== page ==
Illinois Senators Try for a Third Time

February 6, 2017

Tomorrow, the Illinois Senate is expected to vote on the third version of a compromise promise to help end the state’s almost two-year-long budget crisis. Yet again, the proposed compromise makes Illinois’s tax climate less competitive.

The newest version of the plan includes a few key components:

  • Individual income tax rate is increased to 4.99 percent
  • Corporate income tax rate is increased to 7 percent (plus the 2.5 percent personal property replacement tax)
  • Expands the sales tax base to include a few services, such as storage and amusement
  • Creates a statewide payroll tax, called the “business opportunity tax”
  • Repeals the state’s franchise tax

The new version removes the previously discussed statewide sugary beverage tax, and has a lower individual income tax rate than previous versions.

The business opportunity tax is the most unique part of this proposal. Only one state (Nevada) has a statewide payroll tax that isn’t related to unemployment insurance. The proposal in Illinois would tax employers a flat fee based on their total payroll in the state.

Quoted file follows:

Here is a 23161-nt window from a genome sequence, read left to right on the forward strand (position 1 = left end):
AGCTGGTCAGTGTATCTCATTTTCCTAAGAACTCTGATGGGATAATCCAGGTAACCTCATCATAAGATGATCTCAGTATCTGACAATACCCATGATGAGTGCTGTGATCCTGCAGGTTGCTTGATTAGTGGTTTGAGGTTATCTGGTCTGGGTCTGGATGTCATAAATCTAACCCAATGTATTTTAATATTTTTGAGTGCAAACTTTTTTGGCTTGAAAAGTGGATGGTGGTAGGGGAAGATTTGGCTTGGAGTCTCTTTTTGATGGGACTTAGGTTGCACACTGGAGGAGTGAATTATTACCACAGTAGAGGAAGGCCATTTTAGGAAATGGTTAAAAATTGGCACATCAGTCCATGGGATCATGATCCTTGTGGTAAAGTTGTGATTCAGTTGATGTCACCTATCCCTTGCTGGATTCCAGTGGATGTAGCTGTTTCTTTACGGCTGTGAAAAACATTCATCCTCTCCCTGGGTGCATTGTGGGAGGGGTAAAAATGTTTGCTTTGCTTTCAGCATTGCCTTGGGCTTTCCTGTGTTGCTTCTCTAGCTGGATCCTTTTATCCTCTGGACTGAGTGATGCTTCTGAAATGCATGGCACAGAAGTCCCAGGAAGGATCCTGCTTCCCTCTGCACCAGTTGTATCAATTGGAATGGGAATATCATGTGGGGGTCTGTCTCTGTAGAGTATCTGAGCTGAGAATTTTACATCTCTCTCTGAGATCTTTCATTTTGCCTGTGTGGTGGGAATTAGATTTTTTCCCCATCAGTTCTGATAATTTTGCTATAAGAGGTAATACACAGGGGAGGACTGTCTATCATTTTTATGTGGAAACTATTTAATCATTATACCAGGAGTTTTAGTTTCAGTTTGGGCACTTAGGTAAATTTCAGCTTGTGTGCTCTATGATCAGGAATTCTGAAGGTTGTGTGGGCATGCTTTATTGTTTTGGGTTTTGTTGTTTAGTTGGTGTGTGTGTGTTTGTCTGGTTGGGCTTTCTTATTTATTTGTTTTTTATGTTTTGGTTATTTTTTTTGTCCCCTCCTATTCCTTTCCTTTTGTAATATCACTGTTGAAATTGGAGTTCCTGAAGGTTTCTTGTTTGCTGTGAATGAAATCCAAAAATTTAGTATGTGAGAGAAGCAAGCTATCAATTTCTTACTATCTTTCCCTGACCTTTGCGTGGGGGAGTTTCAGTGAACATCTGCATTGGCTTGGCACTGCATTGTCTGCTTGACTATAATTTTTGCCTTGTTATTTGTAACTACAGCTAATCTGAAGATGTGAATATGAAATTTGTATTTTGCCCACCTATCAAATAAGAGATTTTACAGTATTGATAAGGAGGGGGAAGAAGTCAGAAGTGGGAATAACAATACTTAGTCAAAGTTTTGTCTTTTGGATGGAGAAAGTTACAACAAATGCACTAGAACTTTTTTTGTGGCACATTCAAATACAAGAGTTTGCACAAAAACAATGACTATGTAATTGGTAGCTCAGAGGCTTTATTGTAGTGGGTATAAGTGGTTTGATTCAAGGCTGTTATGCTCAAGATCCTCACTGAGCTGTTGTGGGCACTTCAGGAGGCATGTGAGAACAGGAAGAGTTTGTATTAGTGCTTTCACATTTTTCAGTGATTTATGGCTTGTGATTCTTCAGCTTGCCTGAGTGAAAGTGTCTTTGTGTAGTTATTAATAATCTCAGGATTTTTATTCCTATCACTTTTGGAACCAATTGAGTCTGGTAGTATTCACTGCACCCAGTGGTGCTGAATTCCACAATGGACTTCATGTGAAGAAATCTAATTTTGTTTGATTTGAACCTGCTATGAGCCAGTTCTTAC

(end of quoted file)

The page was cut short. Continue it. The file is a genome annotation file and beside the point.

Business Opportunity Tax

Total Illinois Payroll

Tax Amount











According to the Capitol Fax in Illinois, 100,000 businesses in the state have payroll of less than $100,000, putting a large burden on a number of very small employers. And this would be on top of the newly-increased 9.5 percent corporate income tax rate, the fourth highest rate in the country.

Similar to the previous two versions of this plan, Illinois’s ranking on the State Business Tax Climate Index would fall. Illinois’s overall score would fall from 23rd to 28th, while the corporate income tax component would fall from 26th to 42nd.



















These scores come with a very large caveat. The State Business Tax Climate Index does not include any variables regarding a statewide payroll tax, since they are not common among the states.

Repealing Illinois’s franchise tax would be a step in the right direction, but other components of this updated proposal should continue to give Illinois policymakers pause. Creating a brand-new statewide payroll tax and raising the state’s corporate income tax rate to 9.5 percent would be a step in the wrong direction.

Information on the previous versions of the compromise:

Related Articles